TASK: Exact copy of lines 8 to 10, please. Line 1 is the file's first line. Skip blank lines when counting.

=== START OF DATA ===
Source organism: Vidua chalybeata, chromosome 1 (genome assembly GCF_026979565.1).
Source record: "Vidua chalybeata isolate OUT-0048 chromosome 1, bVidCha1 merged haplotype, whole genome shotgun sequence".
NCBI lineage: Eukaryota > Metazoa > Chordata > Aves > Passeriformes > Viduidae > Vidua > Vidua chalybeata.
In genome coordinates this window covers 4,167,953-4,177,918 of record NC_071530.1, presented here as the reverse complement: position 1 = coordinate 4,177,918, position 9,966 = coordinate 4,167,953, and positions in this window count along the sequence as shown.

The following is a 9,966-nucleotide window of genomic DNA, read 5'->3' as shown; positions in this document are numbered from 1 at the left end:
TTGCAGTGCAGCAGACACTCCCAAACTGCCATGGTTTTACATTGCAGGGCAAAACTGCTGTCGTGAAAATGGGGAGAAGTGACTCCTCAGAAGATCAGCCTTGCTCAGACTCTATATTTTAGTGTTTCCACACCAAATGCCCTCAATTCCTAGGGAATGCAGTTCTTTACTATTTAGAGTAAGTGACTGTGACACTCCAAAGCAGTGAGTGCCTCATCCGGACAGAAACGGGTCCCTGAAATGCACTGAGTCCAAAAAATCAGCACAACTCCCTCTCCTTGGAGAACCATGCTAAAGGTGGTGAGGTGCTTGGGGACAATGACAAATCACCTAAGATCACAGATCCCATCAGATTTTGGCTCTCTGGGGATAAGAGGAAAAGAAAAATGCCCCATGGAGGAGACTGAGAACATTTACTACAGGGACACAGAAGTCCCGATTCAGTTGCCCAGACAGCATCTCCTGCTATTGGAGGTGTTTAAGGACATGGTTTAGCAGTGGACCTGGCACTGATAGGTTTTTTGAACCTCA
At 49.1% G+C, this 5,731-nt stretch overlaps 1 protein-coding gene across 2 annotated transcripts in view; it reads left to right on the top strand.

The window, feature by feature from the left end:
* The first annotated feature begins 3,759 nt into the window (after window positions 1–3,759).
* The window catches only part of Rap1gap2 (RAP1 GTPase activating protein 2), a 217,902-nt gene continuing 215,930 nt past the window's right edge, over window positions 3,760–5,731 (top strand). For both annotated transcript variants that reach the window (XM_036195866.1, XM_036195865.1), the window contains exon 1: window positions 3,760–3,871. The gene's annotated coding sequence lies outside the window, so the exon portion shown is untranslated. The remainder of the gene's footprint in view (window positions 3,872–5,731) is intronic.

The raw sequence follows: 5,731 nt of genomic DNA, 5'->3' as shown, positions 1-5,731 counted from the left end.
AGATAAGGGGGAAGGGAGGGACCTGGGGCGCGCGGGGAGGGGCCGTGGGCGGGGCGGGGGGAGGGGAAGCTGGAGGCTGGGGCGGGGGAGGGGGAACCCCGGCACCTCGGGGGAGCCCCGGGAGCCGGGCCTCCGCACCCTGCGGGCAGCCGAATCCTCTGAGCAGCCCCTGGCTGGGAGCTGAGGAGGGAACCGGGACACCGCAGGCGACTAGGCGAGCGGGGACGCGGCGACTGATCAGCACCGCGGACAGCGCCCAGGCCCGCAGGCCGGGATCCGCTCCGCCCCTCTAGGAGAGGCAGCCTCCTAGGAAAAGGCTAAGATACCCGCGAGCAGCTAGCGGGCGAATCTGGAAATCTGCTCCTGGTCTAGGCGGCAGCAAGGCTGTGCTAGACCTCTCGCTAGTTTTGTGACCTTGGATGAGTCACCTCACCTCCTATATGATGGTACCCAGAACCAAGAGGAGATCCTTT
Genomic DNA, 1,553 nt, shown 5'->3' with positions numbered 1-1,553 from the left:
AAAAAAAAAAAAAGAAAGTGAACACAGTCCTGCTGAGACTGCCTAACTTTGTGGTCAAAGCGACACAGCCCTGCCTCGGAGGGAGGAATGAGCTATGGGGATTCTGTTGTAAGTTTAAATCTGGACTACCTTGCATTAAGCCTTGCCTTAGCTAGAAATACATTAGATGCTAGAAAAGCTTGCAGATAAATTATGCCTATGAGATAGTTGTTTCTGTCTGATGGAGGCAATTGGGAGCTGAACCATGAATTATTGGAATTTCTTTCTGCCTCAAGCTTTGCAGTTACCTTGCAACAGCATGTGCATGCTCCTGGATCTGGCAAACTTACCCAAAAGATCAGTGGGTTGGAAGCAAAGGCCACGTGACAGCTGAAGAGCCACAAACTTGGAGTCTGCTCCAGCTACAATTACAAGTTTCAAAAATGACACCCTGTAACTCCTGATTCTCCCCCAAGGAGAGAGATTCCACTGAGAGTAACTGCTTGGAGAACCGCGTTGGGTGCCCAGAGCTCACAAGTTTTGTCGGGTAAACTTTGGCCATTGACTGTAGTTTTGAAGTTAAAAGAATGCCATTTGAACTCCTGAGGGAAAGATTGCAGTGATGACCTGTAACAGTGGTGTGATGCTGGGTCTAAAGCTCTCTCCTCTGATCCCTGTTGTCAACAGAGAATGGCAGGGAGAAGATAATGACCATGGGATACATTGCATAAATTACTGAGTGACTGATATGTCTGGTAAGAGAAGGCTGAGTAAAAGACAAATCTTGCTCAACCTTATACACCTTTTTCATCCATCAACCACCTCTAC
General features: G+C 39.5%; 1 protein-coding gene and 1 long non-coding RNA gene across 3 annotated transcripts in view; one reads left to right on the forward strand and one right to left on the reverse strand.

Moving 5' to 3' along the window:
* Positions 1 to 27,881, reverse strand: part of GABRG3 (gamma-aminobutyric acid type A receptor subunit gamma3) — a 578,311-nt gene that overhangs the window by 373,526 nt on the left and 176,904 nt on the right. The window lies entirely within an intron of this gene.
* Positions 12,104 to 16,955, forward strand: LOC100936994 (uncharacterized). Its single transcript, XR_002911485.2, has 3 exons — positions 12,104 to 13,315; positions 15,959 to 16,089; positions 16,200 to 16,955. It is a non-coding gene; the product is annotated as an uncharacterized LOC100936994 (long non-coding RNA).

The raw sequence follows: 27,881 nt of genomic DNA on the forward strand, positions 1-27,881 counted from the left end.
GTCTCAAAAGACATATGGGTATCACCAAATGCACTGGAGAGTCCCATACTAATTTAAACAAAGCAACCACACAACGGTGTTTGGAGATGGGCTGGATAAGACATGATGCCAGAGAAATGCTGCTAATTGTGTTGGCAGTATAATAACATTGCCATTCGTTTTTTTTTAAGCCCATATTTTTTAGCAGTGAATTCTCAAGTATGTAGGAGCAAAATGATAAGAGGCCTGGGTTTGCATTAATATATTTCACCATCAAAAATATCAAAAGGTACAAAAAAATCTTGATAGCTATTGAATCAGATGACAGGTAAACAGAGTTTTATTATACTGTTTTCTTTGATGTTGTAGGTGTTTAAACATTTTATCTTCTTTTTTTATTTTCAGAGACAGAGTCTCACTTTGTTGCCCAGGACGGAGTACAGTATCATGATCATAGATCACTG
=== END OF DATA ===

The window, feature by feature from the left end:
* The first annotated feature begins 3,759 nt into the window (after window positions 1–3,759).
* The window catches only part of Rap1gap2 (RAP1 GTPase activating protein 2), a 217,902-nt gene continuing 215,930 nt past the window's right edge, over window positions 3,760–5,731 (top strand). For both annotated transcript variants that reach the window (XM_036195866.1, XM_036195865.1), the window contains exon 1: window positions 3,760–3,871. The gene's annotated coding sequence lies outside the window, so the exon portion shown is untranslated. The remainder of the gene's footprint in view (window positions 3,872–5,731) is intronic.